Cash Flow Management Strategies

By Lysa Greer


It’s the first of the month. You’re reviewing your financial forecast reports, monthly expenses, and cash flow for the quarter…

Oh, the joys of running your own small business. Steady income, benefits, short workdays that allow you much-needed time to lounge by your inflatable pool and brainstorm alternatives to dairy.

*record scratch* Aaand no

Cash Flow Is A Knife

If you’ve been running your own business for a while, you know all about compounding stresses. You know about the peaks and valleys of workflow, and the revenue inconsistencies that can go along with it. And, if you’re anything like me, there are some stresses that feel manageable, and some that feel like a knife between the ribs. Cash flow is a knife.

When I started my business, I knew there would be an ebb and flow of work coming in – especially in the early stages. But I learned quickly that knowing and experiencing can be entirely different things. Those lean months – usually in the summer – were especially brutal. The lack of cash flow was crippling on two fronts. It was difficult to make ends meet and cover the necessities of life, and it was also near impossible to expand and improve my business. I needed revenue to do both and when this ground to a halt, it left me feeling panicked and ineffective.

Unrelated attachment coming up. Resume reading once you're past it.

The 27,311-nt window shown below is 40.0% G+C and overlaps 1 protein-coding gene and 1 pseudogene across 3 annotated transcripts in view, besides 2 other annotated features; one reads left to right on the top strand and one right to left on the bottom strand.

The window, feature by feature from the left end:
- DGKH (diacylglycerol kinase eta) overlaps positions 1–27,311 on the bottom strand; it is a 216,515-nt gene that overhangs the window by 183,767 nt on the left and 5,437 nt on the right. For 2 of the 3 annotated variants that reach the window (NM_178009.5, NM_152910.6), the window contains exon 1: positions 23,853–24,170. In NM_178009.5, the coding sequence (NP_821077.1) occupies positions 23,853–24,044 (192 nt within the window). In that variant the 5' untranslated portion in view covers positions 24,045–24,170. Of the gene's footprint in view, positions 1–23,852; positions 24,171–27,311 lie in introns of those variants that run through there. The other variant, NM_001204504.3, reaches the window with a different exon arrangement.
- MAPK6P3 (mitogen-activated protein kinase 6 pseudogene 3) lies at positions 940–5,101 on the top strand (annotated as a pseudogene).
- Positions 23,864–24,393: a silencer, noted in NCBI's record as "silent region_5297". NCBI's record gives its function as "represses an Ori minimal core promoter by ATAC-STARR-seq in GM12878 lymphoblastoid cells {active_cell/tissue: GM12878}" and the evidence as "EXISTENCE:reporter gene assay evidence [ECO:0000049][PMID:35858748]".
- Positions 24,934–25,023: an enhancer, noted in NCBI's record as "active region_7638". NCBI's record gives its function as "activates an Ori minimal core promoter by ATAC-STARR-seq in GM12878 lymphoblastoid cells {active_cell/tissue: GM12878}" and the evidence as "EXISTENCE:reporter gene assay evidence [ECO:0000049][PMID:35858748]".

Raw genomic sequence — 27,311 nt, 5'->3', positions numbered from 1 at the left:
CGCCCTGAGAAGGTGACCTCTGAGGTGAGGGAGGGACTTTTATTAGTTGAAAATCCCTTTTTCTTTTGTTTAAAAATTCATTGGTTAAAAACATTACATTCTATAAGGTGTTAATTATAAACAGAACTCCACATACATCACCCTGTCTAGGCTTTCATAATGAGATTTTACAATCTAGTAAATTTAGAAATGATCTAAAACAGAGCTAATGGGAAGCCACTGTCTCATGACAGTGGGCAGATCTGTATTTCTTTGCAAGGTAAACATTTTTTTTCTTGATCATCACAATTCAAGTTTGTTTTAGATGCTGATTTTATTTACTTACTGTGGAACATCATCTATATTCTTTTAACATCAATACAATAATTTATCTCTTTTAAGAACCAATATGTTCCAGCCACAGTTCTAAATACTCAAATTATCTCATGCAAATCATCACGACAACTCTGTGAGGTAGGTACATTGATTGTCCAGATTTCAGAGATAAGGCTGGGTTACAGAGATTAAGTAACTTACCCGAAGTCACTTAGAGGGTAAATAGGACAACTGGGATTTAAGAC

Thankfully, it also prompted me to become proactive. I decided I needed to procure funding as a safety net but from where?

The Search For Salvation

I started doing research.

I was wary to work directly with big banks due to their fees, and I was nervous about my own credit score being affected, which left me with limited options. I wanted to find something that allowed me to make monthly payments, and had clear, intuitive support for any questions I might have. I looked at PayPal’s Business Loan Program – which seemed very good – and several others. What I landed on – and what turned out to be an excellent fit for me – was Kabbage.

Kabbage’s business lending is based on algorithms from previous sales and generated revenue. It uses these numbers to predict future revenue and from there, customizes a credit offer to suit. I found this a bit comforting – as opposed to having my credit score dragged out in front of me and placed next to my then low bank accounts and debt load. It can be painful being a business owner sometimes. Kabbage’s process was less of a shaming procedure.

The Kabbage Lowdown

Kabbage offers flexible credit lines that can be used to cover all business expenses. They max out at $250,000, and have commission rates ranging from 1.5% to 10%, depending on how your business is performing. With each request you make with Kabbage, you have the option of 3, 6, or 12-month payback terms.

There are some parameters. You need to stay in business for at least one year, with a minimum annual income of $50k. If this isn’t possible, you must show you’ve earned at least $4200 a month for the past three months.

Kabbage offers flexible funds, transparent conditions, and a very simple process for application. You can actually connect your business information directly to them online, which allows them to make an immediate evaluation. They have a mobile app, and a Kabbage Card that allows you access whenever you need it.